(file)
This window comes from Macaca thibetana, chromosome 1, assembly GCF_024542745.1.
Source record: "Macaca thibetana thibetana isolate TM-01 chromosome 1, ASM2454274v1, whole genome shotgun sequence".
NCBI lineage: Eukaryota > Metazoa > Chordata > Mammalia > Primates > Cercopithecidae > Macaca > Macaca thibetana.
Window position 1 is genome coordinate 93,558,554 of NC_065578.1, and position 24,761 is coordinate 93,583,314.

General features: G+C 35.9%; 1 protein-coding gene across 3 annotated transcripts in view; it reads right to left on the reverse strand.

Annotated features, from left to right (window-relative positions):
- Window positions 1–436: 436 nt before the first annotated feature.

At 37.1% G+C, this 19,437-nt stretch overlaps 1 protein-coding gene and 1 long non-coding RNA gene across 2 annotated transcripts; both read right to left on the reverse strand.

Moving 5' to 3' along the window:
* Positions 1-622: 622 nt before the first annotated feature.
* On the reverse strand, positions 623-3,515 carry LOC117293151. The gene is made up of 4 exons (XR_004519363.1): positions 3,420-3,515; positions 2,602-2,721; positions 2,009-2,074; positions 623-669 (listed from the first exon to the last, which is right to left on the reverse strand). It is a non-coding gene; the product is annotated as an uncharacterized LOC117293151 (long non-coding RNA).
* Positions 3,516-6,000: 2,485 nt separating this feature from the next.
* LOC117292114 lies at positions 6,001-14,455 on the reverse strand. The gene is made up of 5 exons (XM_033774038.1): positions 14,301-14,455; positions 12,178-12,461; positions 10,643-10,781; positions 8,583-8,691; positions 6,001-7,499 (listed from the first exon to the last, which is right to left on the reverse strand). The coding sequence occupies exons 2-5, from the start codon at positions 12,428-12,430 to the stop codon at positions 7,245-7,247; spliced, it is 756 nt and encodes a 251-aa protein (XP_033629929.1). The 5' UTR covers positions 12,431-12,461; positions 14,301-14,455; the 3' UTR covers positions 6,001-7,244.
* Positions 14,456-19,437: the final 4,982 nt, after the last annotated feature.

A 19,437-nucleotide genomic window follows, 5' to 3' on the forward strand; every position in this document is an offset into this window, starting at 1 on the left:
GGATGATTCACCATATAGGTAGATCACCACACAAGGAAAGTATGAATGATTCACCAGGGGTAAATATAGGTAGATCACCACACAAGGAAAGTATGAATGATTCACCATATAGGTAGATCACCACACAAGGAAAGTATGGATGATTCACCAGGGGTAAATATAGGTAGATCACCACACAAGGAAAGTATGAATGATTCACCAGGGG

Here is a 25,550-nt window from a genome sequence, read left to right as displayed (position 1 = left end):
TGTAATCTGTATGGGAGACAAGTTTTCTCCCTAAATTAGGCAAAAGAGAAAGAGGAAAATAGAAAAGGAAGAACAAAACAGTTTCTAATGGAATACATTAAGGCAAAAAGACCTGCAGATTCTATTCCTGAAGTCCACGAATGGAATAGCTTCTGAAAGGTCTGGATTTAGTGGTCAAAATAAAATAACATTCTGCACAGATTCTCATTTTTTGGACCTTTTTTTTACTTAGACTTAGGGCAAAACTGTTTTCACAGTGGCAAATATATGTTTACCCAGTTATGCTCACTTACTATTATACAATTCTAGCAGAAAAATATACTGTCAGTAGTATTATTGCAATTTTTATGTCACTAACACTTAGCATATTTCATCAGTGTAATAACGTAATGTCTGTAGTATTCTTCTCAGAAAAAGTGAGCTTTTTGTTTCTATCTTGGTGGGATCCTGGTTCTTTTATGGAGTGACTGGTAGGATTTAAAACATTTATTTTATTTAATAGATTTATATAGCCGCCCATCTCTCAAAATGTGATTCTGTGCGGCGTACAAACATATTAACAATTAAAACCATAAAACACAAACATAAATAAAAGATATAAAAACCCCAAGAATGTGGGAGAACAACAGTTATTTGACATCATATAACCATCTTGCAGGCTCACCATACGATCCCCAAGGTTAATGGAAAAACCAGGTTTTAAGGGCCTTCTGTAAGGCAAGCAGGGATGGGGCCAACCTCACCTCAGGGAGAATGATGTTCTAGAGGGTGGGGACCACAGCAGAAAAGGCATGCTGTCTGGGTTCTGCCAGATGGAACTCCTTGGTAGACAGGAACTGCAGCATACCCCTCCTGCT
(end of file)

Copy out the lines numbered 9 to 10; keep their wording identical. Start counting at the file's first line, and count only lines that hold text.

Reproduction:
Moving 5' to 3' along the window:
* Positions 1-622: 622 nt before the first annotated feature.